Charles Manson caught with smuggled cell phone in prison

December 3, 2010 12:00:00 AM PST
Cell phone calls from convicts in prison is a growing problem and one that is getting new attention following reports that convicted mass murderer Charles Manson had one in his prison cell. Now state lawmakers are trying to crack down on anyone who smuggles a phone to an inmate.

Manson, 76, ordered the killings of actress Sharon Tate and six others in 1969 and he will probably live out his days at Corcoran State Prison, but a cell phone getting into his hands shows how out of control the problem is.

Specially-trained dogs are playing a key role in finding smuggled cell phones inside California state prisons. The contraband cell phone problem is so bad, officials can't even keep them from notorious mass murderer Charles Manson. He made calls and texted people in Massachusetts, Florida and California from his prison cell.

"It's very troubling. This is someone who got other people to murder on his behalf and unfortunately, people are still fascinated," says Terry Thornton from the California Corrections Department.

One of Manson's friends released a phone conversation to entertainment show Inside Edition; four days later guards found an LG Flip phone under his mattress. Manson got 30 days added to his sentence.

In a phone recording Manson said, "I've seen the world spinning on fire. I've danced and sang in the devil's choir."

Prison searches netted 1,400 cell phones statewide in 2007. This year, the number is approaching 9,000. And they're being found everywhere. For example, one scan shows a phone inside a body cavity. They're also inside cakes that visitors bring in. Gang members and other violent criminals have been known to order hits from inside prison walls.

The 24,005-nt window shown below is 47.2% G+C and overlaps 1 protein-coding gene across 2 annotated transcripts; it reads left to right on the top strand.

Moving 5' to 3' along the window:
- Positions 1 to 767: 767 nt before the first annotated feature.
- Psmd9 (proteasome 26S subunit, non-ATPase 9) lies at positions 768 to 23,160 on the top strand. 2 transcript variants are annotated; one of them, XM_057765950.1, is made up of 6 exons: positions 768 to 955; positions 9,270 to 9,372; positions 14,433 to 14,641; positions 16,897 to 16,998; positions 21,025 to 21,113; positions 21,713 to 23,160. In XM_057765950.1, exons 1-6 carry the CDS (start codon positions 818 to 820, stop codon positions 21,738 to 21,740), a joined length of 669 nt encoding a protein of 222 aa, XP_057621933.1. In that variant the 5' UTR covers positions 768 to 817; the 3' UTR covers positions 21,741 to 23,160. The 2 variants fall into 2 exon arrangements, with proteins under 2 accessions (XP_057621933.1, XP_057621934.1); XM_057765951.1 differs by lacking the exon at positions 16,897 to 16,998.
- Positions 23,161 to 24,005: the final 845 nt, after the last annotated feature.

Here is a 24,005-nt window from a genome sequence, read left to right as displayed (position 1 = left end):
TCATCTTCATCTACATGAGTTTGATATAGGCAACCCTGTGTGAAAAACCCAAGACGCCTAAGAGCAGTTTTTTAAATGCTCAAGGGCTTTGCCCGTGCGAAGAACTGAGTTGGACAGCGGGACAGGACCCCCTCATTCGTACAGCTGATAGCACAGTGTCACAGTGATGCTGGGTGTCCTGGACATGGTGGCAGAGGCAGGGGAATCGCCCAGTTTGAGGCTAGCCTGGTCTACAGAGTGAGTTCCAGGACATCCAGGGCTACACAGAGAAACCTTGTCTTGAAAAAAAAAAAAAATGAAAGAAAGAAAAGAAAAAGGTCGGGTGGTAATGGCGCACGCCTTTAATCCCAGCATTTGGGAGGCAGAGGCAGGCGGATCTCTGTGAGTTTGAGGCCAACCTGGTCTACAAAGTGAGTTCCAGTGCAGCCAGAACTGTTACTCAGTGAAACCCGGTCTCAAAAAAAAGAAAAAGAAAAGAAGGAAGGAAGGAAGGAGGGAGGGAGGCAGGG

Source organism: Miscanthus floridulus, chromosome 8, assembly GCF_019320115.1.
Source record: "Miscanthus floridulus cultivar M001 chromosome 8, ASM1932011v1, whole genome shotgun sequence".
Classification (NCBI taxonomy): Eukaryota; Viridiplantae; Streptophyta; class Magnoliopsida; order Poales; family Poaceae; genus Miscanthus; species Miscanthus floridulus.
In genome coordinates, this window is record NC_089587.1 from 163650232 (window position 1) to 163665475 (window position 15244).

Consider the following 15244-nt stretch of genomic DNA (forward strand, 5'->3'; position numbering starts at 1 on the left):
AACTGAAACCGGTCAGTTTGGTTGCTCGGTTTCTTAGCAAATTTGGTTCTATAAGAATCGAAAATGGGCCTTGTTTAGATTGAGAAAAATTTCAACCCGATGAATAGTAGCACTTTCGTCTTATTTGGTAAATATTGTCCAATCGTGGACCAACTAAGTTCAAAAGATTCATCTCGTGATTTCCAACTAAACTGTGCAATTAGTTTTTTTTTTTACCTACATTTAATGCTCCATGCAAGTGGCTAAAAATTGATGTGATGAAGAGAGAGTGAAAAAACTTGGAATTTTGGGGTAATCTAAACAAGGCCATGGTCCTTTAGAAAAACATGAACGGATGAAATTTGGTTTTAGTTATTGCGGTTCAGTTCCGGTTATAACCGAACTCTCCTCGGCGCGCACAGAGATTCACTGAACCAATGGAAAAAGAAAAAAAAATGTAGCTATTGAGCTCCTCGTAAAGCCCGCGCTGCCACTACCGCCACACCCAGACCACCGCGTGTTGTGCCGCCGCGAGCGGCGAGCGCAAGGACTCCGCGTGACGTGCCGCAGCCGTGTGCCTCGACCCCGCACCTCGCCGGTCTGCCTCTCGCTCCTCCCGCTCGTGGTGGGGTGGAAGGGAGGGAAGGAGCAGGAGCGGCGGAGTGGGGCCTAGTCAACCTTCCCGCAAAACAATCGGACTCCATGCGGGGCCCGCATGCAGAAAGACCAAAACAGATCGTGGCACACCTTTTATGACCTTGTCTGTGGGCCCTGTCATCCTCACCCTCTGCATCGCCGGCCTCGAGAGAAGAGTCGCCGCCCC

"They plan escapes and coordinate escapes with them. We have evidence of this. We have evidence that they threaten witnesses, threaten victims," says Thornton. Cell phones are a premium, fetching as much as $1,000 each. One corrections officer, who has since been fired, made $140,000 one year smuggling the devices to inmates.

"They can hide them virtually anyway. They have 24 hours, 7 days a week, 365 days a year to figure out where to hide them," says Acting Prison Warden Tim Virga.

Inmates told ABC30 they need cell phones to avoid high fees when making collect calls from pay phones and contact helps them maintain their family bonds.

Gov. Arnold Schwarzenegger vetoed a bill this year that would have imposed a $5,000 fine on cell phone smugglers, but he thought that was too light when compared to smuggling a can of beer into prison, which is a misdemeanor. Lawmakers will try again next year to tackle the problem under a new governor.


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